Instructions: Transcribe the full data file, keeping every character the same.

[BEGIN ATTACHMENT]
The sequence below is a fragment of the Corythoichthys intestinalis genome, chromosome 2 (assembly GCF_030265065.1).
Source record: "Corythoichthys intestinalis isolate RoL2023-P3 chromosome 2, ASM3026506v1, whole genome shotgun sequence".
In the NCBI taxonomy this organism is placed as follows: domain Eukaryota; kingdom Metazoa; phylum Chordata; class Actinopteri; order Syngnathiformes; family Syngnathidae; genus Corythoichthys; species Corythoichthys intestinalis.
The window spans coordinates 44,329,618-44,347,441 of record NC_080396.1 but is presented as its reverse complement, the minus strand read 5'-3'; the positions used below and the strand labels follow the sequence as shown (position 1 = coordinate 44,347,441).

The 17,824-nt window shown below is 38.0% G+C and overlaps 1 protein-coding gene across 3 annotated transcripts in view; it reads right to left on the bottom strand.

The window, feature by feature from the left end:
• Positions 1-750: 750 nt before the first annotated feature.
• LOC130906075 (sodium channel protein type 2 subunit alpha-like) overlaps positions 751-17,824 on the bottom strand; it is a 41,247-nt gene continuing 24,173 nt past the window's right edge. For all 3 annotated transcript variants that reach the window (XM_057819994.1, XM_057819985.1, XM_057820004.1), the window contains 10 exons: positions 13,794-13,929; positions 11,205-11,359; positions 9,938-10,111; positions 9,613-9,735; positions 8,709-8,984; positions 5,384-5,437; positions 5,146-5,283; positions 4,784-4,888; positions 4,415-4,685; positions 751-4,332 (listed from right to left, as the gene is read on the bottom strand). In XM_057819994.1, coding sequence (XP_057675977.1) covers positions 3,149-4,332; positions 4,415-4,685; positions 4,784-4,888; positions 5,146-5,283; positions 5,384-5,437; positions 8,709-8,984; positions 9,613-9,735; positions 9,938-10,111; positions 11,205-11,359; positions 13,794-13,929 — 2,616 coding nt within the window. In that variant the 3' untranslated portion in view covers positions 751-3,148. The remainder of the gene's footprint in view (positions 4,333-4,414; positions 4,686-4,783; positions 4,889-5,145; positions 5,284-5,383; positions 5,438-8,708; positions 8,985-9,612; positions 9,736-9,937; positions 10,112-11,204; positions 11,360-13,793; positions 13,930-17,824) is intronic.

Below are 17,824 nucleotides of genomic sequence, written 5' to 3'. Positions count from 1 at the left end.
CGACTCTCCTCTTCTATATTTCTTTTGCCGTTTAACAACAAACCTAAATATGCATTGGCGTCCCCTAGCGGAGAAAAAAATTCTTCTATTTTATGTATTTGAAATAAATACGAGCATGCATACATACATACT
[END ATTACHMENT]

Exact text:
The sequence below is a fragment of the Corythoichthys intestinalis genome, chromosome 2 (assembly GCF_030265065.1).
Source record: "Corythoichthys intestinalis isolate RoL2023-P3 chromosome 2, ASM3026506v1, whole genome shotgun sequence".
In the NCBI taxonomy this organism is placed as follows: domain Eukaryota; kingdom Metazoa; phylum Chordata; class Actinopteri; order Syngnathiformes; family Syngnathidae; genus Corythoichthys; species Corythoichthys intestinalis.
The window spans coordinates 44,329,618-44,347,441 of record NC_080396.1 but is presented as its reverse complement, the minus strand read 5'-3'; the positions used below and the strand labels follow the sequence as shown (position 1 = coordinate 44,347,441).

The 17,824-nt window shown below is 38.0% G+C and overlaps 1 protein-coding gene across 3 annotated transcripts in view; it reads right to left on the bottom strand.

The window, feature by feature from the left end:
• Positions 1-750: 750 nt before the first annotated feature.
• LOC130906075 (sodium channel protein type 2 subunit alpha-like) overlaps positions 751-17,824 on the bottom strand; it is a 41,247-nt gene continuing 24,173 nt past the window's right edge. For all 3 annotated transcript variants that reach the window (XM_057819994.1, XM_057819985.1, XM_057820004.1), the window contains 10 exons: positions 13,794-13,929; positions 11,205-11,359; positions 9,938-10,111; positions 9,613-9,735; positions 8,709-8,984; positions 5,384-5,437; positions 5,146-5,283; positions 4,784-4,888; positions 4,415-4,685; positions 751-4,332 (listed from right to left, as the gene is read on the bottom strand). In XM_057819994.1, coding sequence (XP_057675977.1) covers positions 3,149-4,332; positions 4,415-4,685; positions 4,784-4,888; positions 5,146-5,283; positions 5,384-5,437; positions 8,709-8,984; positions 9,613-9,735; positions 9,938-10,111; positions 11,205-11,359; positions 13,794-13,929 — 2,616 coding nt within the window. In that variant the 3' untranslated portion in view covers positions 751-3,148. The remainder of the gene's footprint in view (positions 4,333-4,414; positions 4,686-4,783; positions 4,889-5,145; positions 5,284-5,383; positions 5,438-8,708; positions 8,985-9,612; positions 9,736-9,937; positions 10,112-11,204; positions 11,360-13,793; positions 13,930-17,824) is intronic.

Below are 17,824 nucleotides of genomic sequence, written 5' to 3'. Positions count from 1 at the left end.
CGACTCTCCTCTTCTATATTTCTTTTGCCGTTTAACAACAAACCTAAATATGCATTGGCGTCCCCTAGCGGAGAAAAAAATTCTTCTATTTTATGTATTTGAAATAAATACGAGCATGCATACATACATACT